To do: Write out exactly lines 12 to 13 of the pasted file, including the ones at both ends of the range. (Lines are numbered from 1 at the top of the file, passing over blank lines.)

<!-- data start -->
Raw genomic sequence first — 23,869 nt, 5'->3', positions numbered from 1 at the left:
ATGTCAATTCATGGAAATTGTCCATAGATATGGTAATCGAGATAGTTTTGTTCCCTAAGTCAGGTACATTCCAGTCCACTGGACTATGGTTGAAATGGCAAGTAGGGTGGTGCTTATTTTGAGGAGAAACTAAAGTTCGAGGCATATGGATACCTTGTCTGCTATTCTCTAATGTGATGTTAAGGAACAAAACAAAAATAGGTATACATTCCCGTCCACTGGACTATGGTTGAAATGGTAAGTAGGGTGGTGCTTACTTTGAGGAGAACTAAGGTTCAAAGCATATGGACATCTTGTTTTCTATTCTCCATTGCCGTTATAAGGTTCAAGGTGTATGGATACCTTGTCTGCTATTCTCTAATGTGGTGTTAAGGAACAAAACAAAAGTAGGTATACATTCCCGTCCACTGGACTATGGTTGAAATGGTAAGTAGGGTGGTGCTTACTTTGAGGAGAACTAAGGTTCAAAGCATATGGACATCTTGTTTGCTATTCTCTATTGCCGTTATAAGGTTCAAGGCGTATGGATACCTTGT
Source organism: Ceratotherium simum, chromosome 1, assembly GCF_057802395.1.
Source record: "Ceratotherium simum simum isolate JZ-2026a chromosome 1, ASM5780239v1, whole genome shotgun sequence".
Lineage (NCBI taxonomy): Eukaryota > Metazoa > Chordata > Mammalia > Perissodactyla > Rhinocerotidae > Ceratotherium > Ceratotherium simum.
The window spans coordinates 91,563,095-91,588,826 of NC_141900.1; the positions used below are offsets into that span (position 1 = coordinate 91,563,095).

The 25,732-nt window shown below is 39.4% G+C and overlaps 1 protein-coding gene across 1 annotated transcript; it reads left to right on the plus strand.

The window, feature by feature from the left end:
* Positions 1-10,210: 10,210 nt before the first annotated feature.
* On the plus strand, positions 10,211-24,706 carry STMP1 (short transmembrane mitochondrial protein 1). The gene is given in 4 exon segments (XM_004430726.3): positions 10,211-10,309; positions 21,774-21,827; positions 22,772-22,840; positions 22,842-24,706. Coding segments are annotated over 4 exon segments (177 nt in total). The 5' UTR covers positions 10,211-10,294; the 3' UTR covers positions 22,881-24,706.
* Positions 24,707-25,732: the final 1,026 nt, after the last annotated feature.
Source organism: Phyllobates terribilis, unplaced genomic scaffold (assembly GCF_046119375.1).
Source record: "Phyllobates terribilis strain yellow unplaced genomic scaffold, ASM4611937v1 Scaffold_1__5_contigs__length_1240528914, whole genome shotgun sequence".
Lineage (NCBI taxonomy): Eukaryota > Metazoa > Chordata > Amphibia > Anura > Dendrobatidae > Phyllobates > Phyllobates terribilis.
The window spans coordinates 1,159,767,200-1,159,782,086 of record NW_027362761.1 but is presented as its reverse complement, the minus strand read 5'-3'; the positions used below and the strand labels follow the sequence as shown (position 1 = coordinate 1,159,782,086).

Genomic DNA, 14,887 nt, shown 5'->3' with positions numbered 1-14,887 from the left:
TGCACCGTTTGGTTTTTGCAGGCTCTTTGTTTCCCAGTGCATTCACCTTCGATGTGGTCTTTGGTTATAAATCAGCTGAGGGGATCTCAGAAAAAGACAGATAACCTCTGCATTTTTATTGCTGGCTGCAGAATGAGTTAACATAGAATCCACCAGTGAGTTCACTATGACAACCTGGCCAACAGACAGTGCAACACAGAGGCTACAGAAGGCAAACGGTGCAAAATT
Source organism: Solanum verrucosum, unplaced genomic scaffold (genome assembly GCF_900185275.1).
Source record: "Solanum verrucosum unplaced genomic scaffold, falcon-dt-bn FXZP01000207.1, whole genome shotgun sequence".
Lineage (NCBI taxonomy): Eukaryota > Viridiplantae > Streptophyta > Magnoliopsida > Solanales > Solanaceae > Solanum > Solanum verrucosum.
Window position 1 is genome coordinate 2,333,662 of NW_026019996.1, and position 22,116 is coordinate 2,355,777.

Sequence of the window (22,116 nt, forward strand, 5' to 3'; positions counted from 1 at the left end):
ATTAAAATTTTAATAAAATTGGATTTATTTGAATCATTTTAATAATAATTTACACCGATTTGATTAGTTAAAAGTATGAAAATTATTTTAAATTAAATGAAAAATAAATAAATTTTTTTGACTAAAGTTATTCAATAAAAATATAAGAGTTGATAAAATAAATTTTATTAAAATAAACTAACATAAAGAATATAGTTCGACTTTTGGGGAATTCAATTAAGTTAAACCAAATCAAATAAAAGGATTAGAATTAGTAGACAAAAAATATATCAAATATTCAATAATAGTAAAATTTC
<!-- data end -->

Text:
Source organism: Phyllobates terribilis, unplaced genomic scaffold (assembly GCF_046119375.1).
Source record: "Phyllobates terribilis strain yellow unplaced genomic scaffold, ASM4611937v1 Scaffold_1__5_contigs__length_1240528914, whole genome shotgun sequence".